ALBUM REVIEW: A Whole World of Music from Béla Fleck and Friends on ‘As We Speak’
When considering world music as a genre, one can forget that American music is part of the world. Béla Fleck, known for his prowess on the banjo, has never allowed his music to be hemmed in. While he has received acclaim in the bluegrass world, from his days with the Flecktones to now, he has moved freely across musical borders.
Likewise, one of his regular collaborators, double bassist Edgar Meyer, is known as much for his collaborative, cross-genre projects as for his solo classical performances, as evidenced by his Grammys for Best Folk Album for The Goat Rodeo Sessions in 2011 and Not Our First Goat Rodeo in 2020 with Yo-Yo Ma, Chris Thile, and Stuart Duncan.
On May 12, Fleck and Meyer, along with Zakir Hussain and Rakesh Chaurasia, release As We Speak, an ambitious album that blends Indian classical and Western classical music with bluegrass and jazz. World-renowned tabla player Hussain collaborated with Fleck and Meyer in 2006 for the grand opening of Nashville’s Schermerhorn Symphony Center. Indian flautist and composer Chaurasia joined the three on the album, as well a for a performance at the home of the Nashville symphony this spring.
All the tracks on the album are instrumental, except for the final “Beasts in the Garden,” which features what might be considered a scat run, giving the song a global jazz feel consistent with the entire album.
While the tracks lean more toward Indian music than bluegrass, Fleck’s banjo is a constant throughout the album. One of the songs is called “Rickety Karma,” suggesting perhaps that what goes around comes around, since the banjo, now considered an American instrument, had its origins on the African continent. Each tune also blends influences of jazz improvisation and bluegrass, as musicians trade off breaks then come back together to jam.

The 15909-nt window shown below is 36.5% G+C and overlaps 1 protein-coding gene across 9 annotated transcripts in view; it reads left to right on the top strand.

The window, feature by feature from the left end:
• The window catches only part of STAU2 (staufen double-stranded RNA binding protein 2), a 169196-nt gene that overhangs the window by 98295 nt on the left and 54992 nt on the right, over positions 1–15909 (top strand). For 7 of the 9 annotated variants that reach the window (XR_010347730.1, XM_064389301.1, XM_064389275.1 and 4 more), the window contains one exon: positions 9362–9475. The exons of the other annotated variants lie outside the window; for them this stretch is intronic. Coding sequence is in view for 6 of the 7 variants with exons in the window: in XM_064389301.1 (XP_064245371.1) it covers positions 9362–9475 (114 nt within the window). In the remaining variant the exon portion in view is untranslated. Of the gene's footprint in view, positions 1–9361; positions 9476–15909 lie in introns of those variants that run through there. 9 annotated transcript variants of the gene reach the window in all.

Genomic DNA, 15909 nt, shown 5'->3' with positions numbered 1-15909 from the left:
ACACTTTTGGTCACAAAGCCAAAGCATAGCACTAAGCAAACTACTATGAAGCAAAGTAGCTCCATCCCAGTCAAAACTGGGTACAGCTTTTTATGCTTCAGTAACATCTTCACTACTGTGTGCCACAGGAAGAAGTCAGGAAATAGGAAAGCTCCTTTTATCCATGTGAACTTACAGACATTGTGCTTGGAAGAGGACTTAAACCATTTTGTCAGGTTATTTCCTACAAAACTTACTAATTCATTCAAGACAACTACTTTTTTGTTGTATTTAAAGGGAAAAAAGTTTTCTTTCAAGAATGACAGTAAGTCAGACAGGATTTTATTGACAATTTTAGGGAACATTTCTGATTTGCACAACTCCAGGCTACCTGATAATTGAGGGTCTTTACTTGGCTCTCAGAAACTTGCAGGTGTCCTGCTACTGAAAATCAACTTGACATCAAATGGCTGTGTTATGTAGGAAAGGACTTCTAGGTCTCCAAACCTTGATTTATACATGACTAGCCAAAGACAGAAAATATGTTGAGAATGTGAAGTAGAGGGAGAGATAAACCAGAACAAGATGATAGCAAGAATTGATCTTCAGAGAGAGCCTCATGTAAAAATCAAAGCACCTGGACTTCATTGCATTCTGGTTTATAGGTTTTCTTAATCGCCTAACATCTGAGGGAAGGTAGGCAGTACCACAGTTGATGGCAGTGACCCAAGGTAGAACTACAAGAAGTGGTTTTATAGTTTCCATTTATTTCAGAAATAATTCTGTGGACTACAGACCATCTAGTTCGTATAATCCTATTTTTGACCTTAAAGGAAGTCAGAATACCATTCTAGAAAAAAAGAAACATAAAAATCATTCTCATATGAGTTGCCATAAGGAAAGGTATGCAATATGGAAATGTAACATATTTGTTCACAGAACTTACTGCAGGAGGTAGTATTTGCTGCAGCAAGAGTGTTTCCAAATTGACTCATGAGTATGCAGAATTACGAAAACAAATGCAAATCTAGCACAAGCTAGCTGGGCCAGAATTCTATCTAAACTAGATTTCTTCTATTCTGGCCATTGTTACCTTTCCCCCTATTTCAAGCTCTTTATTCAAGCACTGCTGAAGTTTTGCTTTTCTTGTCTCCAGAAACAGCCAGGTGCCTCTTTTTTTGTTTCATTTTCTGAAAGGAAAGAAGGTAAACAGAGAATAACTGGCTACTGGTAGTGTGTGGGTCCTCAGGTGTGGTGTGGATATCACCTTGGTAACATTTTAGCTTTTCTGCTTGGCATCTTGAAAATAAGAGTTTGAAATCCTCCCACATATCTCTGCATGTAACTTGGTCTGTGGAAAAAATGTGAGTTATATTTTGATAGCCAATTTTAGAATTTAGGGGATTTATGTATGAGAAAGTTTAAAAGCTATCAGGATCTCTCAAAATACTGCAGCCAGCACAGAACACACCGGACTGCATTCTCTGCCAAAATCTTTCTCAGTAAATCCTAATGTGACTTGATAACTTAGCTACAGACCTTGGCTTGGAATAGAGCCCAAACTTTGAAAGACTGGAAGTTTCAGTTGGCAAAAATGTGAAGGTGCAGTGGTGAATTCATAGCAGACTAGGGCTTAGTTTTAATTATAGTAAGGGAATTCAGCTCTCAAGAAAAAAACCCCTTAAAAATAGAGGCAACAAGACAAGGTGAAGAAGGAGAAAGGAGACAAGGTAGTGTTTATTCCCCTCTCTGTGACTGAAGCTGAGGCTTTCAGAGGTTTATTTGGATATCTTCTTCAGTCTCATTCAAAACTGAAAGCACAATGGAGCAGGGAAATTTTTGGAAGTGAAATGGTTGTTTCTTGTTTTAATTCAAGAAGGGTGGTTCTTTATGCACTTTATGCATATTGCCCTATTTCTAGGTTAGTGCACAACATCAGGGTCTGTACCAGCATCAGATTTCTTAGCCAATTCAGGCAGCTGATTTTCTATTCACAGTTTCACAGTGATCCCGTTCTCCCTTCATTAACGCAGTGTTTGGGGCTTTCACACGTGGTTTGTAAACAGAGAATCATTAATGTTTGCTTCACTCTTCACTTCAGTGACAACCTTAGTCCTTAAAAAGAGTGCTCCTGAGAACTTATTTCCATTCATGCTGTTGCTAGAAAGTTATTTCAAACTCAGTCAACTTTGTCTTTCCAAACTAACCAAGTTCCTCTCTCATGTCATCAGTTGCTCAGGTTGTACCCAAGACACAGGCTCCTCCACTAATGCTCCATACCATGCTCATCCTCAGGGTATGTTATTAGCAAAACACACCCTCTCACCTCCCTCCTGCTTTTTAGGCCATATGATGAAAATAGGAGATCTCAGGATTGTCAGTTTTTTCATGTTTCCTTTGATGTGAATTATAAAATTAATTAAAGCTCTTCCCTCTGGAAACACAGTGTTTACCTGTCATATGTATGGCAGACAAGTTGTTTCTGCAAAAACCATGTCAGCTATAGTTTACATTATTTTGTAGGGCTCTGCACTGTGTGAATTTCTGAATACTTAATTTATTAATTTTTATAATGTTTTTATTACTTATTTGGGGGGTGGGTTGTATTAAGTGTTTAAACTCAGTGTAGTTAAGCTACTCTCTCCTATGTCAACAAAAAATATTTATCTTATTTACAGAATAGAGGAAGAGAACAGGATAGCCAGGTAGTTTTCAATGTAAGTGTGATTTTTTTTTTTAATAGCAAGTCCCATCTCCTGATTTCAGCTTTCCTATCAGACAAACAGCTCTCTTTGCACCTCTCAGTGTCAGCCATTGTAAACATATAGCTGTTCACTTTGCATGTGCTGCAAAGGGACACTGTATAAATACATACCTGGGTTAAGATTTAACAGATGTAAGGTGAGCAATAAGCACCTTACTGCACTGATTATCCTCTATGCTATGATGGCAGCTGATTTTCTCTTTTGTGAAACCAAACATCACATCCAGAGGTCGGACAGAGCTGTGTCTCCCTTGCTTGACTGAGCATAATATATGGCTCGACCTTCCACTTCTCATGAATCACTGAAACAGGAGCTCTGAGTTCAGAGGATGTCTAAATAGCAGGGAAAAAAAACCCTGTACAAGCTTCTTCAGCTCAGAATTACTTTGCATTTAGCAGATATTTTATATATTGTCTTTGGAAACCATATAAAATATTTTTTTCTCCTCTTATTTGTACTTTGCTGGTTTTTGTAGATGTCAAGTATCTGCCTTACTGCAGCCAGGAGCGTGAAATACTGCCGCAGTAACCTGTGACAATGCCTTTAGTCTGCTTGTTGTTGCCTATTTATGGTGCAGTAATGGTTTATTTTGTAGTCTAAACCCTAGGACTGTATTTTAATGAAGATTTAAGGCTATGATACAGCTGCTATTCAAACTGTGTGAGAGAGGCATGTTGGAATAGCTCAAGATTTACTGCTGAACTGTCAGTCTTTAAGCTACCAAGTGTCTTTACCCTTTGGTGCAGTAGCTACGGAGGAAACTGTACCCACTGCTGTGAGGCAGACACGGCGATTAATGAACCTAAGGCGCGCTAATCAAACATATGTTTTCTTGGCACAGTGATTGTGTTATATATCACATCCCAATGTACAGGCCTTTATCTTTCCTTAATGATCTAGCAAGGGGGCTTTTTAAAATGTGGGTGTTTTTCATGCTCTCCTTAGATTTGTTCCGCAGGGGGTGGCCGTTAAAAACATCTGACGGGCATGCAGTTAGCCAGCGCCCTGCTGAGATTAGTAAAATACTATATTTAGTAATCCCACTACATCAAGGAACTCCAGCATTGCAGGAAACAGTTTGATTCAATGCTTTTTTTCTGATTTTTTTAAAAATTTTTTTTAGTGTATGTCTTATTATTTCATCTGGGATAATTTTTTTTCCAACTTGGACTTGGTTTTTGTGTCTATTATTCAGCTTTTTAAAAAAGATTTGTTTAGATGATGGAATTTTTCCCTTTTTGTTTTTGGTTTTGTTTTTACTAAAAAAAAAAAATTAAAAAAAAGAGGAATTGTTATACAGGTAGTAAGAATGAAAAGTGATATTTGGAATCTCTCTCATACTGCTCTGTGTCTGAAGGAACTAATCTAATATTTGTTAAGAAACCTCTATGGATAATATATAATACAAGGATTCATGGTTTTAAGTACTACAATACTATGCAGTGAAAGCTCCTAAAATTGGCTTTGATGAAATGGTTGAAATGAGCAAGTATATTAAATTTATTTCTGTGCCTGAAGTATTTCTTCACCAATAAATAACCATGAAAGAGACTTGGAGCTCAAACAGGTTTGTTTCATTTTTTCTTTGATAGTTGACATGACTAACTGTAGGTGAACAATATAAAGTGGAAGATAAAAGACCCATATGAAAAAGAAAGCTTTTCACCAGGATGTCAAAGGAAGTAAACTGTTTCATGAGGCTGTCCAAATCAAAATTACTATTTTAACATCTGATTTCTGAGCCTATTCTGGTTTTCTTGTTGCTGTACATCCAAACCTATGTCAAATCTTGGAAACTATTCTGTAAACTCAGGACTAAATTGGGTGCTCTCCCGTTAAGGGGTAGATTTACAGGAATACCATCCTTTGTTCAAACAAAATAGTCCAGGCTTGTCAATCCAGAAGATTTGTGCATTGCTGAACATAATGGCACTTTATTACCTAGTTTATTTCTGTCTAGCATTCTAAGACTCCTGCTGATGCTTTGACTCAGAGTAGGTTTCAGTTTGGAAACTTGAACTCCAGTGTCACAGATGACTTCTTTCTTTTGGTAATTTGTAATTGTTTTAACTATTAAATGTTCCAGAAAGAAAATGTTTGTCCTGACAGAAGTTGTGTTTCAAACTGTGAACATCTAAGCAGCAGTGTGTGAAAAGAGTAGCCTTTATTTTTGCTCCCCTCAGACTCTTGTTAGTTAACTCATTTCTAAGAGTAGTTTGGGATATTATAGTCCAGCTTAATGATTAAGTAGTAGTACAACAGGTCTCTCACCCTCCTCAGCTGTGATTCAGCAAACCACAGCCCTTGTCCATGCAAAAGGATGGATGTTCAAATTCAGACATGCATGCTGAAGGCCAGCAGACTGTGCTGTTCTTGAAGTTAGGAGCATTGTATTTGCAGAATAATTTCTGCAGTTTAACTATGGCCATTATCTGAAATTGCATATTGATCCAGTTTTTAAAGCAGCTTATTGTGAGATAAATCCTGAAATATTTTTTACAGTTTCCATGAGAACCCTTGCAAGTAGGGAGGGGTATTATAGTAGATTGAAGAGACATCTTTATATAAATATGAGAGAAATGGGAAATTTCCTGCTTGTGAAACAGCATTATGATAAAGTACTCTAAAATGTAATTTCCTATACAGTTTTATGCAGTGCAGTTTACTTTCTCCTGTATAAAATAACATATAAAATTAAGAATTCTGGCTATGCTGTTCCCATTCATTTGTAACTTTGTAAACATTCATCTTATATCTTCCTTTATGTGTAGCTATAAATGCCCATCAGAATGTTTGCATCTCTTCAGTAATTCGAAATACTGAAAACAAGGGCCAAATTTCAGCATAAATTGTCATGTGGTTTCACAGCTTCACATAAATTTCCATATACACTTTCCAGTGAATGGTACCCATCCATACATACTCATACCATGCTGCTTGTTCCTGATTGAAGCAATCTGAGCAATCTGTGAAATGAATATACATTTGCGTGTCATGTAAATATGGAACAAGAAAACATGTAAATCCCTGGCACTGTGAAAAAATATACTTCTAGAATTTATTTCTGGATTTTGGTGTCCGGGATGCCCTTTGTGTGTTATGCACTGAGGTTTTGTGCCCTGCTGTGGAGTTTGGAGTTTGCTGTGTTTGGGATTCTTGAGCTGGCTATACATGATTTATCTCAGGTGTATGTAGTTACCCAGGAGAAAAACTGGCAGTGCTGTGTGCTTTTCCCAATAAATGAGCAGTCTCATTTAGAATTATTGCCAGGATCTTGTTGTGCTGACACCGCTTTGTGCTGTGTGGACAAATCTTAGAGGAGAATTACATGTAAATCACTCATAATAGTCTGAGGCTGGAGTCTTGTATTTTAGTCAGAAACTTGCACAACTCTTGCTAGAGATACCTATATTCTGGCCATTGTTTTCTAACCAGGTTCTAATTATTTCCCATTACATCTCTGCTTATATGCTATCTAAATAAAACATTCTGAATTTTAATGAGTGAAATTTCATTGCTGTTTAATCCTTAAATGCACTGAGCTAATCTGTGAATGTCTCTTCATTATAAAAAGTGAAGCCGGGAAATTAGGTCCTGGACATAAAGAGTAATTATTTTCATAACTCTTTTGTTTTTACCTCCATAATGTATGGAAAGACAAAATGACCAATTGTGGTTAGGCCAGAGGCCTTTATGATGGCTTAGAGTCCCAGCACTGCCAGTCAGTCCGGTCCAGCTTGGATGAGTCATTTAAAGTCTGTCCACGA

The album’s first track, “Motion,” opens with Meyer’s somber bass, joined by flute and light drumming, building in intensity before the subtle introduction of the banjo.
Without lyrics to establish theme, listeners may enjoy the challenge of deciphering connections between titles and music. “Owl’s Misfortune,” the first single released from the project, with a balance of banjo and flute, establishes a haunting nocturnal mood, with the percussion-heavy interplay of instruments evoking images of conflict.
With none of the tracks within the average length for radio play and “The B Tune” running over nine minutes long, As We Speak is best suited for listening in its entirety, not as background sound but with attention to the range of moods evoked by this blend of all the world’s best sounds.
As We Speak, by Béla Fleck, Zakir Hussain, and Edgar Meyer with Rakesh Chaurasia, is out May 12 via Thirty Tigers.